ACEH BESAR, Indonesia, Jan. 11 -- A teacher at the Lampeunerut Elementary School, Nur Hayati, invited children to the chalkboard on Tuesday to write anything they wanted. One wrote his name. Another drew a boat.
Andreansyah, 8, sat at his desk and also drew a boat. When the earthquake and tsunami hit, he said, "there were many boats in the sea." They were all destroyed, but he wanted to see them all sailing on the sea once more.
Acehnese children attend school at a refugee camp in Banda Aceh, on Sumatra, the island hit hardest by the Dec. 26 tsunami. Teachers, school officials and relief workers have opened schools in an attempt to restore normality to the lives of Indonesian children.
(Photos Kim Kyung-hoon -- Reuters)
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The children were among more than 100 students who returned to the school this week, packed into overcrowded classrooms. Lampeunerut was one of a few emergency schools that reopened in Aceh province, an attempt by parents, school officials and relief workers to restore a measure of normality to the children's lives.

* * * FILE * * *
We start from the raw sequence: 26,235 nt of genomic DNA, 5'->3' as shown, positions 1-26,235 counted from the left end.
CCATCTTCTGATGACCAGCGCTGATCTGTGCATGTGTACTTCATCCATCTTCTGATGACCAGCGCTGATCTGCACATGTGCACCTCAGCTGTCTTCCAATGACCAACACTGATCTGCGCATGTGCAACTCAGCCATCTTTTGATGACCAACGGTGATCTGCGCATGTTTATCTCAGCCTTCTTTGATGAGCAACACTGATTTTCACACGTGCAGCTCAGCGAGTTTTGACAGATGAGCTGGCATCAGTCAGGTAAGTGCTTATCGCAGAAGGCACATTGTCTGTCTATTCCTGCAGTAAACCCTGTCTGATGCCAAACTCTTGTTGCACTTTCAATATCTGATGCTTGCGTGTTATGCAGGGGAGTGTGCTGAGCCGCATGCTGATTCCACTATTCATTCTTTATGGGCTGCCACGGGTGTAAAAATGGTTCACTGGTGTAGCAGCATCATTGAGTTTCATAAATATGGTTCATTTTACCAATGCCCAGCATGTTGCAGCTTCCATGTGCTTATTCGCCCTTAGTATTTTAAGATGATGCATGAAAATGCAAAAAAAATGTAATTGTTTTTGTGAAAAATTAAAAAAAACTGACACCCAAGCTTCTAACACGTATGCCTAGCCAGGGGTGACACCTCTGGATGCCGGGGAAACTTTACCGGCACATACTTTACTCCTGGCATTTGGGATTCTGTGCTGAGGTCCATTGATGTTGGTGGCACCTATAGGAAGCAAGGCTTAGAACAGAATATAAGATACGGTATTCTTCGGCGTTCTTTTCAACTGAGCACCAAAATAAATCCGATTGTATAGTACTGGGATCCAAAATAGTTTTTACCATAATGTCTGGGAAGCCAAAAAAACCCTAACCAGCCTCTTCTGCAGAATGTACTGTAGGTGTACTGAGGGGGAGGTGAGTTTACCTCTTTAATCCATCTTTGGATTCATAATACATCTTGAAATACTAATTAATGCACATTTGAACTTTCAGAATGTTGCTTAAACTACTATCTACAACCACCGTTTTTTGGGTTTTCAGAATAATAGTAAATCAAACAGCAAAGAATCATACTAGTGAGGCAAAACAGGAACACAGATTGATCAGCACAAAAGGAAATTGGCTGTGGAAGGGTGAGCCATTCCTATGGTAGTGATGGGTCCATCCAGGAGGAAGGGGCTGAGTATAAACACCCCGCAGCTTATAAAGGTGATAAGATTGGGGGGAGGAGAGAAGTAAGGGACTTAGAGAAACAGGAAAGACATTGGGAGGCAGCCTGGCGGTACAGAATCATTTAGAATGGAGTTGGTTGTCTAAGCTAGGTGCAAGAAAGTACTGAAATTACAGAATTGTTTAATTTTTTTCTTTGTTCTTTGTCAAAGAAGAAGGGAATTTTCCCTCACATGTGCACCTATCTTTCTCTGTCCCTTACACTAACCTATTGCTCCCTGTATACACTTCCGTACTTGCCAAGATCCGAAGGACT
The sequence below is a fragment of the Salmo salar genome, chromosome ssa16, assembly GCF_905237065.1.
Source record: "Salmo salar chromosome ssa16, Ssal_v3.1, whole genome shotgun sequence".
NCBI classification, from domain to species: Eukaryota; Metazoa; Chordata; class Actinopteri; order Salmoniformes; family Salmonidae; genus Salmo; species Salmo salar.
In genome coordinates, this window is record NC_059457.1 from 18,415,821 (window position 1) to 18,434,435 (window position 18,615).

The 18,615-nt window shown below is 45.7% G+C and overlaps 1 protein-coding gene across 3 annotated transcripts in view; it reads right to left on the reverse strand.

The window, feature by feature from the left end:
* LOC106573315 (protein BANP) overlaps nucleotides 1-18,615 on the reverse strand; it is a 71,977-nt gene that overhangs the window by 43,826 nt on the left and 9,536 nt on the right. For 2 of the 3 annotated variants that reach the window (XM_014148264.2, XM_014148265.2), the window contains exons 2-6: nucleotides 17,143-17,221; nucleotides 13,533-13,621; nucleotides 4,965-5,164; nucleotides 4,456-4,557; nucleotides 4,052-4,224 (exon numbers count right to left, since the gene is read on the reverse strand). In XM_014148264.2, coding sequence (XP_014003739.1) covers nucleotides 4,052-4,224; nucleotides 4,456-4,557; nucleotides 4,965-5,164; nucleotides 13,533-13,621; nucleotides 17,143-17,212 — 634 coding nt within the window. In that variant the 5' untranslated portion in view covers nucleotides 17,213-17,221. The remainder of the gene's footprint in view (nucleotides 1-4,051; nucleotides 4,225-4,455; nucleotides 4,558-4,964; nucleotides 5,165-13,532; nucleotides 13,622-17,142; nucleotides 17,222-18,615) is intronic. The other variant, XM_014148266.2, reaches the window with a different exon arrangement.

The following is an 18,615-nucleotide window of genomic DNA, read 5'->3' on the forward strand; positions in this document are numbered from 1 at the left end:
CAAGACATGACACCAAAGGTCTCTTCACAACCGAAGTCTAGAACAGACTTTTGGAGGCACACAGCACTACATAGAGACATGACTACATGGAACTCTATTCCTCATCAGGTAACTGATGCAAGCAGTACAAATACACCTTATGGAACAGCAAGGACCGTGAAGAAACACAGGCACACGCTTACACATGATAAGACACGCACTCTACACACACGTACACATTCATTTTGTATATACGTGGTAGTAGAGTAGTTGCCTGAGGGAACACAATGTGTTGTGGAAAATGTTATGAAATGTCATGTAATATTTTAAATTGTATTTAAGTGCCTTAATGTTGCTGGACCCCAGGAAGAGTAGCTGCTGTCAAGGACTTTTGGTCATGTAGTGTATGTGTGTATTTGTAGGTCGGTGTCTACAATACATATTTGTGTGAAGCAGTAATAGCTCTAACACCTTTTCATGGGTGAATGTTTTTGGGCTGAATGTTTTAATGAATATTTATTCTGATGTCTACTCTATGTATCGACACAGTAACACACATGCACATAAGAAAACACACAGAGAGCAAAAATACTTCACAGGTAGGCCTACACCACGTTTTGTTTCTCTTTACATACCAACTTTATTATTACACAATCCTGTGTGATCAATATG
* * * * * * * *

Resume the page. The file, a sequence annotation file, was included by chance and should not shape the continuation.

At least 30,000 Indonesian children died, and more than 1,140 teachers were confirmed dead in the Dec. 26 earthquake that unleashed a tsunami in the Indian Ocean. More than 100,000 people were killed in Sumatra, mostly in Aceh province. Hundreds of thousands of people are homeless.
This school sustained minor damage, said the deputy principal, Mustafa, beaming as children streamed into two classrooms and a tent.
Most of the students who attended the school before the disaster have fled the area, fearing another earthquake or tsunami, he said. Many of the children here come from schools that were flattened or washed away.
"We feel proud to take them," said Mustafa, who uses only one name. "These are the sons and daughters of our brothers. We are one religion. We are one land. We welcome them."